First, rethink your usage of time. All speakers addressed this topic from different perspectives. To succeed in both academia and parenthood, efficient time management is crucial. As Tuomas Forsberg suggested, you need to figure out what the most productive time of day is for you and use that time optimally. According to Anna Rotkirch, it is also important to appreciate the value of your time: this could mean cutting back on some activities (such as social media or watching TV) or outsourcing others (for example, cleaning or cooking). What is more, she also highlighted that you should remember to secure some time for yourself and not to reduce any activities that are a source of energy and well-being for you (e.g., exercising). Furthermore, although several days of uninterrupted work in a row are sometimes needed to complete some work, doing your work during working hours and saving some time solely for your family is a good idea.

Second, redefine your definition of success. Veronica Walker Vadillo raised an interesting topic of redefining your personal definition of success to achieve work-family balance. When you become a parent, the definition of success for you may suddenly expand: you now have not only an academic field in which you can achieve certain things, but also a whole new world of a family, in which you can be very successful. Parenting means that it is not only academic achievements that defines your success, but your relationship with your children defines this success as well. Parenthood brings inevitable changes to one’s life and identity, which should be embraced and cultivated.

Third, do not set the bar of good parenting too high. Currently, there are high expectations of good parenting (the so-called intensive parenting) and heavy investment in children (e.g., Craig et al., 2014). It is expected that if you are a parent, then you must focus on parenting 100%, 24/7. This is hardly comparable with one’s career and creates many demands for parents, which is often one of the reasons why people decide to postpone childbearing. It is good to remember that children do not need you 24 hours a day, but they do need you consistently, especially young children. It is better to spend 2 hours a day with a child, but spend them fully, than to spend 12 hours around a child while being constantly distracted by other activities.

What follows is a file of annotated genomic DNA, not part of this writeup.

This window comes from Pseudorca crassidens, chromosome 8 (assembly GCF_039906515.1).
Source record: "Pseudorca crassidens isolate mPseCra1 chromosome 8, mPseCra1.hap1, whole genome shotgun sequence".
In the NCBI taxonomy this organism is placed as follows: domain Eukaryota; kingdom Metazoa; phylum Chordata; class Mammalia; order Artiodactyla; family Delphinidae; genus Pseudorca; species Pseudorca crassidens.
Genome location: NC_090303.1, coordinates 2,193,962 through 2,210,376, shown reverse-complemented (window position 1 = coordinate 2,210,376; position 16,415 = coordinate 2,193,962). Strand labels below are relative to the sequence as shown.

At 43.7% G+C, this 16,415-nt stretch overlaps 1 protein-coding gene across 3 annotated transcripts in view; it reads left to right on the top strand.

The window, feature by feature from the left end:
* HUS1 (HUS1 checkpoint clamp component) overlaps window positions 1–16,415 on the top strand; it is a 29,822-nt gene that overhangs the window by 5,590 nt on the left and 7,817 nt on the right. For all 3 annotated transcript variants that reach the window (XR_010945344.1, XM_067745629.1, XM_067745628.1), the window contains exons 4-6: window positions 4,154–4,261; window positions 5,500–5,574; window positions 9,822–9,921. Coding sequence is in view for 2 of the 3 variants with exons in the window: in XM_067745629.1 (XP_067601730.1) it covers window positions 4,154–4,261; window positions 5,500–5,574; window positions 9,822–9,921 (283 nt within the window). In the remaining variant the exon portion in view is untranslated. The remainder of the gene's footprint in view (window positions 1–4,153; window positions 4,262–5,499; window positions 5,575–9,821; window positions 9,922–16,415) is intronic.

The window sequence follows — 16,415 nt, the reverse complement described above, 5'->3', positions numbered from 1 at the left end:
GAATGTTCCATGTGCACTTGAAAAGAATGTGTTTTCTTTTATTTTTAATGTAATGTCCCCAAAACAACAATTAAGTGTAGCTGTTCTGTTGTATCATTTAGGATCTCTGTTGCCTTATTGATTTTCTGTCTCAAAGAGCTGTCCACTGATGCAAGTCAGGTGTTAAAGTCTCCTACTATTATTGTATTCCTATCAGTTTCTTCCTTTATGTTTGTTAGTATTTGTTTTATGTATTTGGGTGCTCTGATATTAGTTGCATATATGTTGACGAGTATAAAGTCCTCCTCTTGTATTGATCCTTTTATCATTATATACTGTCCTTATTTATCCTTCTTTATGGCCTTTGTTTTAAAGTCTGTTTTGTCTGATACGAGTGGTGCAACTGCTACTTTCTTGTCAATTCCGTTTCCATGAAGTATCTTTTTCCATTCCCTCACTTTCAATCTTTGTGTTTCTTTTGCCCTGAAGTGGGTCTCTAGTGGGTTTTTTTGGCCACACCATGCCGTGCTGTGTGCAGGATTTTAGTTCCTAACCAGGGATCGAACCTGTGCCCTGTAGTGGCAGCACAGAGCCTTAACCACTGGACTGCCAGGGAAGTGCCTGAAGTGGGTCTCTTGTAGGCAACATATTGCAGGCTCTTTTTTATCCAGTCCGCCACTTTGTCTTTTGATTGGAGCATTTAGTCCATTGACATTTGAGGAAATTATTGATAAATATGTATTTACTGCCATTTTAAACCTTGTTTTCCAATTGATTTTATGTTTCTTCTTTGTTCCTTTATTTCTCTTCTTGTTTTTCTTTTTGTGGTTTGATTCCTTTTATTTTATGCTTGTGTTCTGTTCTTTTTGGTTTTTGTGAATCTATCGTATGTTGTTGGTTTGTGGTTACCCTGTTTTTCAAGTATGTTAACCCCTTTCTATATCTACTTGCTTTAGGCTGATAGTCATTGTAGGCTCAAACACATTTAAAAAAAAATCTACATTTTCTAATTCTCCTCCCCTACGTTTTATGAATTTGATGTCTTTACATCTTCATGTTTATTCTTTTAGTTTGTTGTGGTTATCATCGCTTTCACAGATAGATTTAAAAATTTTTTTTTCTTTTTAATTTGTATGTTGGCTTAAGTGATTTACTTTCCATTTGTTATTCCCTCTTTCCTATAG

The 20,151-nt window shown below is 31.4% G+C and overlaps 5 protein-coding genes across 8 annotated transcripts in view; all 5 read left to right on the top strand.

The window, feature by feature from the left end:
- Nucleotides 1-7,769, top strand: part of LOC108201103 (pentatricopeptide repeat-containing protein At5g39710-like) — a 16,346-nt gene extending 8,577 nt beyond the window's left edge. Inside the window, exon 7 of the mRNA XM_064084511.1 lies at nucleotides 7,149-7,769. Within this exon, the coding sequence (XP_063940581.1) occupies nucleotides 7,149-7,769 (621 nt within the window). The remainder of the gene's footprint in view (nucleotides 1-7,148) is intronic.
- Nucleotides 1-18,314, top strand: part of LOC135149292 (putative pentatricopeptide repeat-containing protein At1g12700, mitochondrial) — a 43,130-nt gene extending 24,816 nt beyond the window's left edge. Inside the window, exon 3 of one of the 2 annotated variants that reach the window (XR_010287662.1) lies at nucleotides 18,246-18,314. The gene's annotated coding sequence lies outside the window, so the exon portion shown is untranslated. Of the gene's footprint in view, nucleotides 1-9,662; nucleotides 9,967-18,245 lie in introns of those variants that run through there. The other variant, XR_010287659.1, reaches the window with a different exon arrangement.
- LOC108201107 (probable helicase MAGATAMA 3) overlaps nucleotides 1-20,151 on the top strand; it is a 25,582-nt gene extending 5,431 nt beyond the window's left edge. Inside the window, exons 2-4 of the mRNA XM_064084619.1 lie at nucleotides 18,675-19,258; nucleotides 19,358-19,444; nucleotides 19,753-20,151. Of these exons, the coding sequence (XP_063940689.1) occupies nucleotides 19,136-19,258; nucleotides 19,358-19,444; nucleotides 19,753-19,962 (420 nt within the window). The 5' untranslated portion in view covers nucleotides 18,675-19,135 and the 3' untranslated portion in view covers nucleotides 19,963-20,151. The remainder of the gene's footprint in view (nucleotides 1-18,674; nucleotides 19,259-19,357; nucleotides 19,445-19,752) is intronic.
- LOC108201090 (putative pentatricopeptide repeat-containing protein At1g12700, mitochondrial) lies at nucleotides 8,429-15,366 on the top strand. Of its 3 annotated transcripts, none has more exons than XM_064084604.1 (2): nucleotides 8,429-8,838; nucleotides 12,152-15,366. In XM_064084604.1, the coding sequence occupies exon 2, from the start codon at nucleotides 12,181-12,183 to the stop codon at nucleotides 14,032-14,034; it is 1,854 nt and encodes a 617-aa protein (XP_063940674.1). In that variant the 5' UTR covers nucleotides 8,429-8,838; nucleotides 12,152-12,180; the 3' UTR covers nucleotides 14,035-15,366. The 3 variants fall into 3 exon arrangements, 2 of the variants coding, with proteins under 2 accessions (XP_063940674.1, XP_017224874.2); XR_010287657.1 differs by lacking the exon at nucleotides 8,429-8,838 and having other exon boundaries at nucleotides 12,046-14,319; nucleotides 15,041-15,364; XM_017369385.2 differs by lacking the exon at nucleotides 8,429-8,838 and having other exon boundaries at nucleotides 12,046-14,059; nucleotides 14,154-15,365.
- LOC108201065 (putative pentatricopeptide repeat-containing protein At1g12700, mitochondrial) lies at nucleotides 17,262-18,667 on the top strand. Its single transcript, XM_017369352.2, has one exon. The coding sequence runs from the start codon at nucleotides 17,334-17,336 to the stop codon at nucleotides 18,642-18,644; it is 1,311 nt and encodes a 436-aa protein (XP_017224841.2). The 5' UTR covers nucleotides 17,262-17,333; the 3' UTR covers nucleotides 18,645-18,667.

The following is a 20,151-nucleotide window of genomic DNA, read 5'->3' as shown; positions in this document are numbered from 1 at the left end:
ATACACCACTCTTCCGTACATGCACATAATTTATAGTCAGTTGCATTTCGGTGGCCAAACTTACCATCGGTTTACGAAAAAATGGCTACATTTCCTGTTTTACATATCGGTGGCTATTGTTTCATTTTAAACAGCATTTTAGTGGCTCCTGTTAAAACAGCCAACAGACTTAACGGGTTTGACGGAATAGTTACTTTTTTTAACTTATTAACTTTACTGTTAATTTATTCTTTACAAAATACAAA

Finally, make use of the available policies at your university. As already mentioned, young researchers usually work on fixed-term contracts, which put them in especially vulnerable position when they take a family leave. University of Helsinki offers paid family leaves and, as a rule, recommends extensions of fixed-term contracts for its employees (including doctoral students). As Hanna Snellman pointed out, this should be always negotiated and documented with one’s supervisor or head of the unit and HR personnel. Also, Christian Hakulinen reminded us that having good collaborators is an advantage when one is taking a family leave, because they are a source of support: it will help you to stay productive in research, and it will be easier to return to research work after a long family leave.

All in all, although it is challenging to be both a successful academic and a parent, it is surely possible and incredibly fulfilling. There are excellent role models for that, and hopefully, there will be even more in the future.

 

REFERENCES:

Craig, L., Powell, A., and Smyth, C. (2014). Towards intensive parenting? Changes in the composition and determinants of mothers’ and fathers’ time with children 1992-2006. The British Journal of Sociology, 65(3): 555–579. doi: 10.1111/1468-4446.12035

Mason, M. A. (2013). In the Ivory Tower, Men Only. For men, having children is a career advantage. For women, it’s a career killer. Retrieved from the Slate website: https://slate.com/human-interest/2013/06/female-academics-pay-a-heavy-baby-penalty.html

Morgan, A. C., Way, S. F., Hoefer, M. J., Larremore, D. B., Galesic, M., & Clauset, A. (2021). The unequal impact of parenthood in academia. Science Advances7(9), eabd1996.

OECD/UIS/Eurostat (2019). Education at a Glance 2019. Section B7. What are the characteristics and outcomes of doctoral graduates? https://doi.org/10.1787/f8d7880d-en

Ward, K., & Wolf-Wendel, L. (2012). Academic motherhood: How faculty manage work and family. Rutgers University Press.

Down by the Water, across the Time Zones – HCAS alumni host an innovative global webinar series on maritime archaeology

By Kaisa Kaakinen

When the global pandemic stopped all conference travel last spring, Helsinki Collegium for Advanced Studies alumna Veronica Walker Vadillo, a maritime archaeologist at the University of Helsinki, realized that the unexpected situation required new forms of academic exchange. She sought help from Emilia Mataix Ferrándiz, HCAS alumna and researcher of Roman law and archaeology at the University of Helsinki, and Kristin Ilves, assistant professor of maritime archaeology at the UH, to launch a webinar series Down by the Water – Global Conversations in Maritime Archaeology. This conversation that now connects scholars across continents began in the Common Room of the Helsinki Collegium a few years back.

Black-and-white photograph of a boat on a shore

This photo, adorning the website of the Down by the Water webinar series, appears in A History of the Philippines (1905) by David P. Barrows. www.gutenberg.org/files/38269/38269- h/38269-h.htm#pb201

Inaugurated in September 2020, the webinar series has biweekly sessions on Mondays (#MaritimeMondays, as the hashtag of the maritime research community puts it). While the focus of the series is on maritime archaeology, it reaches out to other disciplines, too.